Engineers who design equipment with motors, transmissions, and bearings know the importance of detecting the onset of a failure and rectifying the problem quickly. Bearing failure can cause catastrophic damage to equipment. Imagine the results of a bearing failure on a railway car carrying your family.
A company called Track IQ has come up with a way to monitor acoustic signals from the bearings that support the weight of a railroad car on the outer axle of a wheelset. A wheelset comprises an axle that connects two flanged metal wheels that run on a track. The technique and system are called RailBAM (Railway Bearing Acoustic Monitor). According to Siemens, which distributes the RailBAM equipment, the monitor can detect damage to the wheelset bearings in trains sooner than other techniques, so railway operators can improve the reliability of rail transport and reduce maintenance costs.
The RailBAM system monitors the sounds of wheelset bearings as trains pass a set of sensors. It now monitors trains traveling at up to 160km/hour, though Track IQ plans to adapt the system to work with faster trains. Normally, railway operators would replace a wheelset every 1.2 million kilometers (745,000 miles). Or they would use a hot box to detect overheated bearing cases, which indicate a bearing failure. Now, though, a RailBAM system lets railroad shop workers replace wheelsets whenever the acoustic measurement data reveals the first signs of trouble.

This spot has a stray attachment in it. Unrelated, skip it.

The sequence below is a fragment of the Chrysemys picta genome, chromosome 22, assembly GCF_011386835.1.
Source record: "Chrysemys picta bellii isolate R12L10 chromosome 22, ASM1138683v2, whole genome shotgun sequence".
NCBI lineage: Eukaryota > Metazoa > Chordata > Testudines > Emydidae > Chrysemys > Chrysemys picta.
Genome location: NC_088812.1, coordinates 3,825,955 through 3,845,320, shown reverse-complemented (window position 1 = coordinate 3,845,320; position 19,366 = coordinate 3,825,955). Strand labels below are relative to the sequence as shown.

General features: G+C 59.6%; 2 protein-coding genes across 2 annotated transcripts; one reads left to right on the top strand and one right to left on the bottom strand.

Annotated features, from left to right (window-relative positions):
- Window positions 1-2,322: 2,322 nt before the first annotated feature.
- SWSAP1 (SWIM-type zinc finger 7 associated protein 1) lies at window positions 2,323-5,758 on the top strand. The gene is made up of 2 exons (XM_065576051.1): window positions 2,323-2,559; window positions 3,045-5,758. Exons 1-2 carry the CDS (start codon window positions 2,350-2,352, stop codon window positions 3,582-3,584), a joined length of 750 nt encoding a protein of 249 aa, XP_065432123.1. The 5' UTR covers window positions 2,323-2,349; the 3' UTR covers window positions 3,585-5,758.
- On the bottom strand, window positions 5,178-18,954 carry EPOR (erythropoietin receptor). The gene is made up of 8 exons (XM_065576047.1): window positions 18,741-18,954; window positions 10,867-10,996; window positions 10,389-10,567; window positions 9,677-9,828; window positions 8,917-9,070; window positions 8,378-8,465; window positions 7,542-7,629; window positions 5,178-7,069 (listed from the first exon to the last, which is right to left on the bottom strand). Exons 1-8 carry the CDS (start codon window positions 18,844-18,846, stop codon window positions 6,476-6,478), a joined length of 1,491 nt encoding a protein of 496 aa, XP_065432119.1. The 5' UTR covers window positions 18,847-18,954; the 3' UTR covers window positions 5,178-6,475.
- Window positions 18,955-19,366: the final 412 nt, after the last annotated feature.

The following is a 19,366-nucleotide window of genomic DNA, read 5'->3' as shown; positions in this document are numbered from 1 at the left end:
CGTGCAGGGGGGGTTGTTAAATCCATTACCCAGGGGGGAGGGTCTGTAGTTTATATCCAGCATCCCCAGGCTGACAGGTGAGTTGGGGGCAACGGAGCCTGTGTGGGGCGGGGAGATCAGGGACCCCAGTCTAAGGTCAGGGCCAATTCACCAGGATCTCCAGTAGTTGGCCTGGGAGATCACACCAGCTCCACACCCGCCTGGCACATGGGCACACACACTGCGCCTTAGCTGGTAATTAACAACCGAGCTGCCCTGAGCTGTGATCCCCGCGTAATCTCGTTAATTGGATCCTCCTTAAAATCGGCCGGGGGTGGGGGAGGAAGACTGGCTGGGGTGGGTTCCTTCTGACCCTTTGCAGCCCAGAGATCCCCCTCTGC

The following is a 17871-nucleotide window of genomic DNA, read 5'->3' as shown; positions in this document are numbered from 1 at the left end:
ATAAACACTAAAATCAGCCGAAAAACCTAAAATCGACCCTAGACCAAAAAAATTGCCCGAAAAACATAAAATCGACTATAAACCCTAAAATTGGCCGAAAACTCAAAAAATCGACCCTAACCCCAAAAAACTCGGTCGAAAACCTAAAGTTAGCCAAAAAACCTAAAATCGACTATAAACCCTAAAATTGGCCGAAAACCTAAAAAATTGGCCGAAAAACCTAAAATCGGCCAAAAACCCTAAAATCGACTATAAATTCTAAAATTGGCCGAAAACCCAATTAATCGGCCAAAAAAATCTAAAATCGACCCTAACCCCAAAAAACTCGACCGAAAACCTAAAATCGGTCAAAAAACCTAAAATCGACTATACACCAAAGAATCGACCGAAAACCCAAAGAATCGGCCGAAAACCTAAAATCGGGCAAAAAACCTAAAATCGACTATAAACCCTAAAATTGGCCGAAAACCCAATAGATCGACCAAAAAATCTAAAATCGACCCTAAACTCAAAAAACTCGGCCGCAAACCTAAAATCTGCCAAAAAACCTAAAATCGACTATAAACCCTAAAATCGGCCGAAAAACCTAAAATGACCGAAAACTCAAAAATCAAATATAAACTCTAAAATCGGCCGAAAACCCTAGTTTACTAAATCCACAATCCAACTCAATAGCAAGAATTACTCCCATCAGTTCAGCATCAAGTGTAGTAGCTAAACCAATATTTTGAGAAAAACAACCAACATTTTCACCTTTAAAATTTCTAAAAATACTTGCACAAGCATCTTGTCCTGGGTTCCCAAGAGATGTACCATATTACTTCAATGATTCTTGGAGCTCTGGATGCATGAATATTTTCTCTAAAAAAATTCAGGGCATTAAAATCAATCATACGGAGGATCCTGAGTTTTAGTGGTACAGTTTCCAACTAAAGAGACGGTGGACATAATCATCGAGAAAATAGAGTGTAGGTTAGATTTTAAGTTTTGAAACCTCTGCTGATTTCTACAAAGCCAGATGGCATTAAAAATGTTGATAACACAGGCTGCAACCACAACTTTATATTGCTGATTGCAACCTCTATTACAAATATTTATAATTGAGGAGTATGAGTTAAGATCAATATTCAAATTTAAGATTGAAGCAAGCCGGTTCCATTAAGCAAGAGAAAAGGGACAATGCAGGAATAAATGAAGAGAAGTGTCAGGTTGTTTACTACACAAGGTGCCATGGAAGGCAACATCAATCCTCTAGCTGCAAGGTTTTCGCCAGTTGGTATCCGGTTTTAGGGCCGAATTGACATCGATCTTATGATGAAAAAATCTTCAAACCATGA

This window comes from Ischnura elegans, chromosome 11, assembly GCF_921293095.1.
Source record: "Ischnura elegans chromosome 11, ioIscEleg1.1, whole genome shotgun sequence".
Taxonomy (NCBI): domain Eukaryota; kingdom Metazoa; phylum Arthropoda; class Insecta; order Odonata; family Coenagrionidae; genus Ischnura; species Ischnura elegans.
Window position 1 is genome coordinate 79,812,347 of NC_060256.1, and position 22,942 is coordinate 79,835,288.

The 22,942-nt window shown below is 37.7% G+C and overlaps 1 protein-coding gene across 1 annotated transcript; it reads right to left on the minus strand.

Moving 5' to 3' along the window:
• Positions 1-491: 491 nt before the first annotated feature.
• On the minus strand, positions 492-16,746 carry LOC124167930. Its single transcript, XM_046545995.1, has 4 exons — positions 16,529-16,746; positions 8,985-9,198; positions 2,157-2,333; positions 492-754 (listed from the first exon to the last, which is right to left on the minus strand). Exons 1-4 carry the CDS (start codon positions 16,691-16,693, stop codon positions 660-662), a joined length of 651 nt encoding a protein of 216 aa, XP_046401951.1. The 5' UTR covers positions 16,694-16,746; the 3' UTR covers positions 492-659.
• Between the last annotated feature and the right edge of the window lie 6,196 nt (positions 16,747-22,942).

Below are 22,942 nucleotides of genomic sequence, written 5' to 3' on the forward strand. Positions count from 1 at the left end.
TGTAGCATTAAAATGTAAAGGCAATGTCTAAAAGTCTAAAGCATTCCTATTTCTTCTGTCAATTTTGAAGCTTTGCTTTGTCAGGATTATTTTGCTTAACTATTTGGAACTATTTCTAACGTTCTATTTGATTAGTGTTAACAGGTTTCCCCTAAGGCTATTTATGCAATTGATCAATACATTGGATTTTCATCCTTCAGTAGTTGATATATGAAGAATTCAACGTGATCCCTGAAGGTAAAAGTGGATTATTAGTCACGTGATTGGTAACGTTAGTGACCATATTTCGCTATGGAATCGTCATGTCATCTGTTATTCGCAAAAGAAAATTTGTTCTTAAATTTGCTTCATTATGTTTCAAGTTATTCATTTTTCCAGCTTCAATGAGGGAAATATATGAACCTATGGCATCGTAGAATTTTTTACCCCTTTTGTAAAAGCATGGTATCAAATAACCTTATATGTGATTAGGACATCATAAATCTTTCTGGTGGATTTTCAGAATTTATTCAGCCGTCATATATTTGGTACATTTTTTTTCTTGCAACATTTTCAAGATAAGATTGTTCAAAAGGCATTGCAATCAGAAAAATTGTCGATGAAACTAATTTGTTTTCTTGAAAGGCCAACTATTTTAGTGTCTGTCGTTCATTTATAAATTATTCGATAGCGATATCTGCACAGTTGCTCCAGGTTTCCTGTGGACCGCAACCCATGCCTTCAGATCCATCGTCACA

According to Track IQ, an array of acoustic sensors improves spatial discrimination or directionality. Software uses geometric wheel measurements and acoustic characteristics to reduce crosstalk in the acoustic signals. As a result, the influence of a large fault on one axle does not diminish the reading from a small fault on an adjacent axle.
In Southampton, England, RailBAM equipment has monitored 45 trains with 9,000 wheelsets over a two-year span. As a result of this test, maintenance intervals for powered and nonpowered wheelsets increased by 10 percent and 50 percent, respectively.
Though preventive maintenance regimens often use accelerometers to detect problems in stationary rotating equipment, perhaps acoustic signatures could supplement their measurements in mechatronic systems. In a railway, all wheels have similar characteristics, and they run a fixed distance from acoustic sensors. These conditions reduce the unknowns in measurement algorithms. The variability of mechatronic devices might present a challenge to something similar to the Track IQ system, but it might still deserve a look -- or a listen.
Note: For some time, railroad cars in the US have used an automatic equipment identification system that relies on heavy-duty radio frequency tags attached to both sides of a car. A tag reader system associated with a RailBAM system would let the equipment identify the specific rail car with an out-of-spec bearing or bearings.